Genpei Akasegawa (1937-2014)

The artist and writer Genpei Akasegawa has died Oct 26 at the age of 77 after a series of health issues – beginning with stomach cancer, discovered in 2011 – it has been reported.

Born in March 1937 in Yokohama, Akasegawa was a central figure in the 1960s avant-garde in Tokyo. Along with Jiro Takamatsu and Natsuyuki Nakanishi, he founded the group Hi-Red Center, staging provocative events and happenings around Tokyo at sites ranging from the Imperial Hotel to the streets of Ginza and the experimental Naiqua Gallery. He also gained notoriety through the One-Thousand-Yen Note Trial that embroiled him throughout the latter half of the 1960s. For a solo exhibition at Shinjuku Dai-ichi Gallery in early 1963, Akasegawa had created an exhibition announcement printed on one side with the likeness of a 1000-yen note, and on the opposite side with exhibition information. Having sent these announcements through the postal system in cash envelopes, Akasegawa was subsequently charged with counterfeiting, and prosecuted in court. The trial, which played out across several appeals, involved presentations of art in court and debates about the meaning of anti-art. Legal deliberations concluded in 1970 when the Supreme Court upheld an earlier guilty verdict.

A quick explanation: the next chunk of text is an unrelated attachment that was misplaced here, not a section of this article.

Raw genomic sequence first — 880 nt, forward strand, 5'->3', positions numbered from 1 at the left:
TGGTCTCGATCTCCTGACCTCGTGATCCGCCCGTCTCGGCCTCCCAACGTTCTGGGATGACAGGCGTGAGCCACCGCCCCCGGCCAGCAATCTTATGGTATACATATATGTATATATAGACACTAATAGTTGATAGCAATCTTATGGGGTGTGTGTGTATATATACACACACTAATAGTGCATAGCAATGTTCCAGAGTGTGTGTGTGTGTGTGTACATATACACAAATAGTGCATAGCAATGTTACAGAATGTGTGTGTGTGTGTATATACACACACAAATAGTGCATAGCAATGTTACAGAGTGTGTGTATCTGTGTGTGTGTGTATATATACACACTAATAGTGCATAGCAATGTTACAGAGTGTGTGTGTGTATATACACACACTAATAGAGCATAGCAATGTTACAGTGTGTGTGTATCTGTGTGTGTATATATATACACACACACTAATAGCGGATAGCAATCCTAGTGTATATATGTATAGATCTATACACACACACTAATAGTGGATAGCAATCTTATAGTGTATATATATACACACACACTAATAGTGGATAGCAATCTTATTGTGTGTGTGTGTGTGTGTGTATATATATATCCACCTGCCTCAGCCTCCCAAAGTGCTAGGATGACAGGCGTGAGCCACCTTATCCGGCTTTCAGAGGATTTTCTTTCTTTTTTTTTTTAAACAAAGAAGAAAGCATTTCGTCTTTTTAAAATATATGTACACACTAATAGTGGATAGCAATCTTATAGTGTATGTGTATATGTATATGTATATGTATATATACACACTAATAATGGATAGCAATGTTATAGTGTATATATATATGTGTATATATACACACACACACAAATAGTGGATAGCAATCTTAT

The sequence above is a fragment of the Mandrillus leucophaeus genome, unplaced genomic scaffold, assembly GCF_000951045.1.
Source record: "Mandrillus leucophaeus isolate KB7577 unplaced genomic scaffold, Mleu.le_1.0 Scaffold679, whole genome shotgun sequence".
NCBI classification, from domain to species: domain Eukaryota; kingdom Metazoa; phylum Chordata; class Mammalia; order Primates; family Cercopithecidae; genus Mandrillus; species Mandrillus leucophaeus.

Undeterred, Akasegawa remained active throughout this difficult period. In July 1970, he debuted his own manga, Sakura Gahou – published as an insert in the popular Asahi Journal magazine – satirizing the political contradictions of contemporary Japanese society. Entering the 1980s Akasegawa earned recognition as a writer under the pen-name Katsuhiko Otsuji, winning the prestigious Akutagawa Prize in 1981 for his short story “Chichi ga kieta” (Father is Gone), and also chalking up a bestseller in 1998’s Roujinryoku (Senior Power). His reflections on the 1960s avant-garde and his activities with Hi-Red Center were collected in the book Tokyo mikisaa keikaku (Tokyo Mixer Plan), first printed by Parco in 1984 and reissued by Chikuma Shobo in 1994.

Akasegawa’s death comes on the heels of a major survey of Hi-Red Center that originated at the Nagoya City Art Museum in late 2013 and toured in early 2014 to the Shoto Museum of Art in Tokyo, “Hi-Red Center: The Documents of ‘Direct Action.'” A retrospective of the career of Akasegawa himself, “‘The Principles of Art’ by Genpei Akasegawa: From the 1960s to the Present” (JP only), opens Oct 28 at the Chiba City Museum of Art.

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